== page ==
"We are not telling you how to vote, but it is essential for you to check on Candidates’ voting intentions on abortion and on the use of the human embryo as a guinea-pig…

13. Mrs Bowman was charged with an offence under subsections 75(1) and (5) of the Representation of the People Act 1983 ("the 1983 Act"), which prohibits expenditure of more than five pounds sterling ("GBP") by an unauthorised person during the period before an election on conveying information to electors with a view to promoting or procuring the election of a candidate (see paragraphs 19-21 below).

14. At Mrs Bowman’s trial at Southwark Crown Court on 27 September 1993, the judge directed her acquittal, because the summons charging her with the offence had not been issued within one year of the alleged prohibited expenditure, in accordance with the time-limit stipulated in section 176 of the 1983 Act. The proceedings were, nonetheless, reported in the press.

15. In 1979, Mrs Bowman had been convicted of an offence under section 75 of the 1983 Act in respect of a leaflet distributed prior to the Ilford North by-election and in 1982 she had also been convicted in respect of a leaflet distributed during the elections for the European Parliament. On both occasions she was ordered to pay a fine and the prosecution costs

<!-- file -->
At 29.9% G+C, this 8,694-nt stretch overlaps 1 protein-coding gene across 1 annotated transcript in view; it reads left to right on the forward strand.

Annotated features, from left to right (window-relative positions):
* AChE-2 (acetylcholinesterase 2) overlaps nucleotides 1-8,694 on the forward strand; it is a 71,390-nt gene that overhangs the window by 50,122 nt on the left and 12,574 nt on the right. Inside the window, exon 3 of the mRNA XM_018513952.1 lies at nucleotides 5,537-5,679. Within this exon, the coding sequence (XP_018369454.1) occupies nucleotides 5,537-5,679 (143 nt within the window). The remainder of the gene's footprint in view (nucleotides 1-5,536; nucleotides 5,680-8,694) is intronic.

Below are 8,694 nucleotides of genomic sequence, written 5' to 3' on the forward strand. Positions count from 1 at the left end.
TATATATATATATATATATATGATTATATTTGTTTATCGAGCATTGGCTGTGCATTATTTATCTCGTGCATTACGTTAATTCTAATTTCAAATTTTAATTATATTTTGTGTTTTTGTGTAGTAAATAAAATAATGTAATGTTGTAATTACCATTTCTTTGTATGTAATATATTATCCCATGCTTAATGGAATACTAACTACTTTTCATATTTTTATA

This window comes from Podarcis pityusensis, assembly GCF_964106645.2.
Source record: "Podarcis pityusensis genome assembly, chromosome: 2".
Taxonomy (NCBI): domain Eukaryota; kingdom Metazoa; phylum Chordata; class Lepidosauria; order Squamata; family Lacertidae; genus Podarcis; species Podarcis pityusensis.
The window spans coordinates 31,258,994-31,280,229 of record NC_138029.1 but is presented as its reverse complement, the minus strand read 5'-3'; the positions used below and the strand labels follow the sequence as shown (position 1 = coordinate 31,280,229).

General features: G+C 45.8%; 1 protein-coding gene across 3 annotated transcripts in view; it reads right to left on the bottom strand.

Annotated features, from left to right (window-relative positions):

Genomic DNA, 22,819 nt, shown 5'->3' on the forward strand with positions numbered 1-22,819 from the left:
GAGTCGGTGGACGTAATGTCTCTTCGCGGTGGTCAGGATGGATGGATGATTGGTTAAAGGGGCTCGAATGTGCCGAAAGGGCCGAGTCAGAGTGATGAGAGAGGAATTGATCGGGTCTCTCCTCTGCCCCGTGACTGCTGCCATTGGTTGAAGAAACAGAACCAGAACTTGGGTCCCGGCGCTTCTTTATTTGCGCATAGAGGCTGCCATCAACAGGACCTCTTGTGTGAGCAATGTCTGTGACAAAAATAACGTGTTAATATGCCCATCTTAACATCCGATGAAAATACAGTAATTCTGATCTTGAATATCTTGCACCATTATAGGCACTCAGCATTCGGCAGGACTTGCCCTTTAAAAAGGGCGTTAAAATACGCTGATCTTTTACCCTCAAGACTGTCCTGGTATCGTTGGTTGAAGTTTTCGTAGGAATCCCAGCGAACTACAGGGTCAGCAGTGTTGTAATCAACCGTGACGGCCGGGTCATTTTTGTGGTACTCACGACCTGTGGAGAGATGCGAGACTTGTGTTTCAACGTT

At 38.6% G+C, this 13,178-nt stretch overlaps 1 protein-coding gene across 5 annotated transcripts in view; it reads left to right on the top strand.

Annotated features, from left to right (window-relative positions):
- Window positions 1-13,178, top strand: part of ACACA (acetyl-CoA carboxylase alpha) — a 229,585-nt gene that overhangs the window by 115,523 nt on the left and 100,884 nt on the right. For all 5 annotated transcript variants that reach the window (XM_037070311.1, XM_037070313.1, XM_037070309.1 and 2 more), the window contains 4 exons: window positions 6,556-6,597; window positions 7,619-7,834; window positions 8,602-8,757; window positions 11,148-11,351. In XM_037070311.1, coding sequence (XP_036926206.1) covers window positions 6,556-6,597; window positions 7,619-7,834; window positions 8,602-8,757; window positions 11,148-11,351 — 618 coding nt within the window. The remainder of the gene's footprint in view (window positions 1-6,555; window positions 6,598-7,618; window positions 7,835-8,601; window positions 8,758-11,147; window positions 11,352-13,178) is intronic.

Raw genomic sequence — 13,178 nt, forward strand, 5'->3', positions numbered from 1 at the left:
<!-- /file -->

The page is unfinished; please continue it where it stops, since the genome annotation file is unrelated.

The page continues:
A. Existence of a restriction

31. The Government submitted that there had been no restriction of Mrs Bowman’s right to freedom of expression, since section 75 of the 1983 Act restricted only the freedom of unauthorised persons to incur expenditure with a view to promoting or procuring the election of a particular candidate in a parliamentary election, but not their freedom to express opinions or disseminate information more generally (see paragraph 19 above).

32. The Commission, like the applicant, observed that the fact that the prosecuting authorities obviously regarded her conduct as falling within the statutory prohibition caused, through the fear of prosecution, a restriction on her freedom of expression.

33. The Court notes that section 75 of the 1983 Act does not directly restrain freedom of expression, but instead limits to GBP 5 the amount of money which unauthorised persons are permitted to spend on publications and other means of communication during the election period. Moreover, it does not restrict expenditure on the transmission of information or opinions in general, but only that incurred during the relevant period "with a view to promoting or procuring the election of a candidate".

Nonetheless, there can be no doubt that the prohibition contained in section 75 amounted to a restriction on freedom of expression, which directly affected Mrs Bowman (see paragraph 29 above).

34. It remains to be considered whether this restriction was "prescribed by law", pursued a legitimate aim and was "necessary in a democratic society".

B. "Prescribed by law"

35. The Court considers, and indeed this was not disputed before it, that the restriction on expenditure provided for by section 75 of the 1983 Act was "prescribed by law".

C. Legitimate aim